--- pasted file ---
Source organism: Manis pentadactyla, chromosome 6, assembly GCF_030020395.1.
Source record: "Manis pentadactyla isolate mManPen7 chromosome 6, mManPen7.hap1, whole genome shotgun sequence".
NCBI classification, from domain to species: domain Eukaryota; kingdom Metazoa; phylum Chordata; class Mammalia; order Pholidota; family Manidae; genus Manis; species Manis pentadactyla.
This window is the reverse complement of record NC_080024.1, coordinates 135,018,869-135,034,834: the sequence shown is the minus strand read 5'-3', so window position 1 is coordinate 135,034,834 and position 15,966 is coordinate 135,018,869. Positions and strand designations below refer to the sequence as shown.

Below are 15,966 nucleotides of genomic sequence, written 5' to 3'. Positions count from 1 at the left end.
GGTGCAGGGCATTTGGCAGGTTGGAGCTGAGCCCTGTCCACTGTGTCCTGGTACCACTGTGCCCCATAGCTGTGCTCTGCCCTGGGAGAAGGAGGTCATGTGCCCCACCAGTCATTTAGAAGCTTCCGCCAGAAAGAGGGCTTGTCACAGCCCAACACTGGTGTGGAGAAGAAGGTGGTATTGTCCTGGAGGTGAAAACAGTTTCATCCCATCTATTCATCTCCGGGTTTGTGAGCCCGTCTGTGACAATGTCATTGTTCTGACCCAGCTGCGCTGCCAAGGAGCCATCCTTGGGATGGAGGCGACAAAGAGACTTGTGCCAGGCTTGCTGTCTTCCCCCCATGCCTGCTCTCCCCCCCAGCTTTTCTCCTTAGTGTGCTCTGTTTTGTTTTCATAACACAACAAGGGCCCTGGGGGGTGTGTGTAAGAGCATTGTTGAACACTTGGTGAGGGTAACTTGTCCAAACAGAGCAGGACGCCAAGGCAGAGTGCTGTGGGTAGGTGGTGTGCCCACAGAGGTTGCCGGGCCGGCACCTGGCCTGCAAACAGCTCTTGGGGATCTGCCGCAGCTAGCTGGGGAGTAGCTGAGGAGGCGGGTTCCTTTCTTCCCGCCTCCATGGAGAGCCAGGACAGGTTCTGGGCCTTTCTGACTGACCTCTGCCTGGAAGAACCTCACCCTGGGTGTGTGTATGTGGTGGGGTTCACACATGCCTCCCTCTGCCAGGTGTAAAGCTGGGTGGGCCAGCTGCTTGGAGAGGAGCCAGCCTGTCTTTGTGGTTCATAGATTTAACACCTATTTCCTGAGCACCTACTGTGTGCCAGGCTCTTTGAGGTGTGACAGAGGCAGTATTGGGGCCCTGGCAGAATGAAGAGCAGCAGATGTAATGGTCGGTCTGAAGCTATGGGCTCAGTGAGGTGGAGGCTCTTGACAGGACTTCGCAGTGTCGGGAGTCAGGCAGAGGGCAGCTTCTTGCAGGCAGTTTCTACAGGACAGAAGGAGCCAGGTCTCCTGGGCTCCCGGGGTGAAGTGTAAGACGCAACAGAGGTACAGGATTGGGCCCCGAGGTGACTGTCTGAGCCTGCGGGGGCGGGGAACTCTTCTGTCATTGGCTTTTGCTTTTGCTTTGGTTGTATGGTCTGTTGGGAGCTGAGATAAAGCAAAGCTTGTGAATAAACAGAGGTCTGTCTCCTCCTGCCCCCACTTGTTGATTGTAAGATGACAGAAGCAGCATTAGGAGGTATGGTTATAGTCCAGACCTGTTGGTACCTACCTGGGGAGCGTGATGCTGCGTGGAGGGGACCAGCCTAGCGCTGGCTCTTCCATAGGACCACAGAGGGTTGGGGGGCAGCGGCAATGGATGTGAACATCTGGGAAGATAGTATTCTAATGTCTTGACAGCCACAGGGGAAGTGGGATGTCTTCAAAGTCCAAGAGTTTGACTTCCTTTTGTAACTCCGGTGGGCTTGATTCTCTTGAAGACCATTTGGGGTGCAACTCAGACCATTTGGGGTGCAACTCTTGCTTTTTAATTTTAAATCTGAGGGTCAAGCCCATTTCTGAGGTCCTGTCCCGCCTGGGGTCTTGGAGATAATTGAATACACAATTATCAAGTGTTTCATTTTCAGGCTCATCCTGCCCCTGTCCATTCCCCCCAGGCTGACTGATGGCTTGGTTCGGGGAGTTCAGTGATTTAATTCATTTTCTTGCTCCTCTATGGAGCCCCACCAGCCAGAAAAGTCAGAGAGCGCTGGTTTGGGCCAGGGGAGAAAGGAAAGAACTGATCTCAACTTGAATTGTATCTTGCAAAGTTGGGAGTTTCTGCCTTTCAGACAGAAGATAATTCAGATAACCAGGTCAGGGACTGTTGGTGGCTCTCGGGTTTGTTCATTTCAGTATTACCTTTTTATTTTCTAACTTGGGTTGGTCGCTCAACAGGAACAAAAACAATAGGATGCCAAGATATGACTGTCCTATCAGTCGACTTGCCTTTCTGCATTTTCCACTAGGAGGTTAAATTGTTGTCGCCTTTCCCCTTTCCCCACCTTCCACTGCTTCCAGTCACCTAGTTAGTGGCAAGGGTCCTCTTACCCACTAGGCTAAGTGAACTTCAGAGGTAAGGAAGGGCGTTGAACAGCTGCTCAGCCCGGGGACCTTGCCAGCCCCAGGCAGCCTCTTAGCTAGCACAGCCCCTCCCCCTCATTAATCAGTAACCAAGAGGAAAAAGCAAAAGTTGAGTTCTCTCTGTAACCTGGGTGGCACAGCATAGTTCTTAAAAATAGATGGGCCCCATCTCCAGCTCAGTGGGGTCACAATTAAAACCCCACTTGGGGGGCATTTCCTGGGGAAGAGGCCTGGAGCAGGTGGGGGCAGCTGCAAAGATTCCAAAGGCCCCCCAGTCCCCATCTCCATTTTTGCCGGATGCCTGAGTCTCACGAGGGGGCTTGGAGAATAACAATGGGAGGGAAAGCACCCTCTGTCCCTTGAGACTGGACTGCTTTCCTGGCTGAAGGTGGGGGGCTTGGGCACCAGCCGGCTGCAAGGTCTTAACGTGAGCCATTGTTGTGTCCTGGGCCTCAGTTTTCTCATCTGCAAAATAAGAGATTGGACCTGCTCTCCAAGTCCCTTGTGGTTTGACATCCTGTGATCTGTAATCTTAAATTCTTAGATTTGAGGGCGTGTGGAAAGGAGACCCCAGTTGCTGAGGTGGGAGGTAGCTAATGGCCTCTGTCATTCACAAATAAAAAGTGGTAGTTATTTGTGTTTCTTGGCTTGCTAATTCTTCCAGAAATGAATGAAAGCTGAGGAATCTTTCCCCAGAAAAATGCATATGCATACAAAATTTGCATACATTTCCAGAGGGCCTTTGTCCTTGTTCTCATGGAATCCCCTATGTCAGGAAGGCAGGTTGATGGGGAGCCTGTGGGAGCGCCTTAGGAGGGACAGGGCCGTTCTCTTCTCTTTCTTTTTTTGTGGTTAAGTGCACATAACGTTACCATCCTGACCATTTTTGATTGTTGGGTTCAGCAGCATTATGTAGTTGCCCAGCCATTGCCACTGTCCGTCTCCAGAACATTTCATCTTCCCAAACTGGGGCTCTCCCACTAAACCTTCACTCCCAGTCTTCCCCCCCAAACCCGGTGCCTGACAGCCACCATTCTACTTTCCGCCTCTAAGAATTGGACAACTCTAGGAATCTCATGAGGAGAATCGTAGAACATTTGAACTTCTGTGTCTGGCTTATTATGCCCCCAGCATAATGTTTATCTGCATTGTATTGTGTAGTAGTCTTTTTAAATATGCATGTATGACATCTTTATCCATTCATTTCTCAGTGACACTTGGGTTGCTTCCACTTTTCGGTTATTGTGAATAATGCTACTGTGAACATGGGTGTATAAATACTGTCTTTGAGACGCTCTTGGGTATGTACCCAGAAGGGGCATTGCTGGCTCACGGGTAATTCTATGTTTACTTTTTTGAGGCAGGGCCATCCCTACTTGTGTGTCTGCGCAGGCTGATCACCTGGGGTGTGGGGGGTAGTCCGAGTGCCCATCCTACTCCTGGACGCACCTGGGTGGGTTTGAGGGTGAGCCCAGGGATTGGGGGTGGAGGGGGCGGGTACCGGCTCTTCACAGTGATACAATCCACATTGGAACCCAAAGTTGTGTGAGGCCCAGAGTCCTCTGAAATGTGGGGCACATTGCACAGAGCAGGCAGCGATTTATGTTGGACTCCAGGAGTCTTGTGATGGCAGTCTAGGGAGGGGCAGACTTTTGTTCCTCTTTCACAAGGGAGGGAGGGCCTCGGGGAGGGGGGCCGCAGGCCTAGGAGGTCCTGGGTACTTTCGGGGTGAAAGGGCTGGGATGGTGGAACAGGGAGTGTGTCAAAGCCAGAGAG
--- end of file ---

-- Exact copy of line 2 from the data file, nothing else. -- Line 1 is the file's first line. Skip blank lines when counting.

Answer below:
Source record: "Manis pentadactyla isolate mManPen7 chromosome 6, mManPen7.hap1, whole genome shotgun sequence".